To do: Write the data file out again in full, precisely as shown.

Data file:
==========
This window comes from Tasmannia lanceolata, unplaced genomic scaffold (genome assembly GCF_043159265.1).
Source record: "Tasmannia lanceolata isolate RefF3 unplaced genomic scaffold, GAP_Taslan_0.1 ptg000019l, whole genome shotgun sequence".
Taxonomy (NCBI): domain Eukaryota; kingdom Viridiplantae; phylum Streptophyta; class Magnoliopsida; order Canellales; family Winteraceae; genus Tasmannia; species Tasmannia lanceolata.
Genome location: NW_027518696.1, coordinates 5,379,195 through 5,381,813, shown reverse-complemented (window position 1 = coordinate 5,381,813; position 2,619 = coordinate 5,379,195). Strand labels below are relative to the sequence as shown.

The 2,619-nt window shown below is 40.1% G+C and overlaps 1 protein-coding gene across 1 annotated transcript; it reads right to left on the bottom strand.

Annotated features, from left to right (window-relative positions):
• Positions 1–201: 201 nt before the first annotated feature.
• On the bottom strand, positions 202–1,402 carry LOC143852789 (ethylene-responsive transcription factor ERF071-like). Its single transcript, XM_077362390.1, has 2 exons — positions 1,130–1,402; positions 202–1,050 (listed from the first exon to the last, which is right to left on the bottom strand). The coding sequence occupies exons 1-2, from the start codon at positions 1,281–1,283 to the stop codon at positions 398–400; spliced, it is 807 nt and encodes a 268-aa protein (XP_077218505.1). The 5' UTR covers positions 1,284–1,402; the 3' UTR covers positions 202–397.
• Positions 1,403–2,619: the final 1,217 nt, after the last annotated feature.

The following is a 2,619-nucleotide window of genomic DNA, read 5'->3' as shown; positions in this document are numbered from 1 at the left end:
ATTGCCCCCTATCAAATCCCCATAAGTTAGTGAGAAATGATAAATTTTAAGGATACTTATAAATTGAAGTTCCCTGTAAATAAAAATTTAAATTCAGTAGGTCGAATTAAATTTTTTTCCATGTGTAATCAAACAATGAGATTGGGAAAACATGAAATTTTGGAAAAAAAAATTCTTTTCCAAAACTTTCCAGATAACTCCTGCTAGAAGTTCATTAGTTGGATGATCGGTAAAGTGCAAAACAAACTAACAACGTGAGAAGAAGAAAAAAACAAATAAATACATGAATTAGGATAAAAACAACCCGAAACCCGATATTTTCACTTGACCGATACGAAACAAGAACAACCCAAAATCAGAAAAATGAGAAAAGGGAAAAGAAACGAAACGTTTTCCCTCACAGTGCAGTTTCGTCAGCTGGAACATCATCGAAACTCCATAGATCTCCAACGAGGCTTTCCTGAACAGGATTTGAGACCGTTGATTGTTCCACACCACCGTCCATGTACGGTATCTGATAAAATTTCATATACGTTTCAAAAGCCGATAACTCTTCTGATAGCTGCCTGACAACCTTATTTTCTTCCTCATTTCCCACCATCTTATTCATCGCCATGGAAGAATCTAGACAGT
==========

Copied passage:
This window comes from Tasmannia lanceolata, unplaced genomic scaffold (genome assembly GCF_043159265.1).
Source record: "Tasmannia lanceolata isolate RefF3 unplaced genomic scaffold, GAP_Taslan_0.1 ptg000019l, whole genome shotgun sequence".
Taxonomy (NCBI): domain Eukaryota; kingdom Viridiplantae; phylum Streptophyta; class Magnoliopsida; order Canellales; family Winteraceae; genus Tasmannia; species Tasmannia lanceolata.
Genome location: NW_027518696.1, coordinates 5,379,195 through 5,381,813, shown reverse-complemented (window position 1 = coordinate 5,381,813; position 2,619 = coordinate 5,379,195). Strand labels below are relative to the sequence as shown.

The 2,619-nt window shown below is 40.1% G+C and overlaps 1 protein-coding gene across 1 annotated transcript; it reads right to left on the bottom strand.

Annotated features, from left to right (window-relative positions):
• Positions 1–201: 201 nt before the first annotated feature.
• On the bottom strand, positions 202–1,402 carry LOC143852789 (ethylene-responsive transcription factor ERF071-like). Its single transcript, XM_077362390.1, has 2 exons — positions 1,130–1,402; positions 202–1,050 (listed from the first exon to the last, which is right to left on the bottom strand). The coding sequence occupies exons 1-2, from the start codon at positions 1,281–1,283 to the stop codon at positions 398–400; spliced, it is 807 nt and encodes a 268-aa protein (XP_077218505.1). The 5' UTR covers positions 1,284–1,402; the 3' UTR covers positions 202–397.
• Positions 1,403–2,619: the final 1,217 nt, after the last annotated feature.

The following is a 2,619-nucleotide window of genomic DNA, read 5'->3' as shown; positions in this document are numbered from 1 at the left end:
ATTGCCCCCTATCAAATCCCCATAAGTTAGTGAGAAATGATAAATTTTAAGGATACTTATAAATTGAAGTTCCCTGTAAATAAAAATTTAAATTCAGTAGGTCGAATTAAATTTTTTTCCATGTGTAATCAAACAATGAGATTGGGAAAACATGAAATTTTGGAAAAAAAAATTCTTTTCCAAAACTTTCCAGATAACTCCTGCTAGAAGTTCATTAGTTGGATGATCGGTAAAGTGCAAAACAAACTAACAACGTGAGAAGAAGAAAAAAACAAATAAATACATGAATTAGGATAAAAACAACCCGAAACCCGATATTTTCACTTGACCGATACGAAACAAGAACAACCCAAAATCAGAAAAATGAGAAAAGGGAAAAGAAACGAAACGTTTTCCCTCACAGTGCAGTTTCGTCAGCTGGAACATCATCGAAACTCCATAGATCTCCAACGAGGCTTTCCTGAACAGGATTTGAGACCGTTGATTGTTCCACACCACCGTCCATGTACGGTATCTGATAAAATTTCATATACGTTTCAAAAGCCGATAACTCTTCTGATAGCTGCCTGACAACCTTATTTTCTTCCTCATTTCCCACCATCTTATTCATCGCCATGGAAGAATCTAGACAGT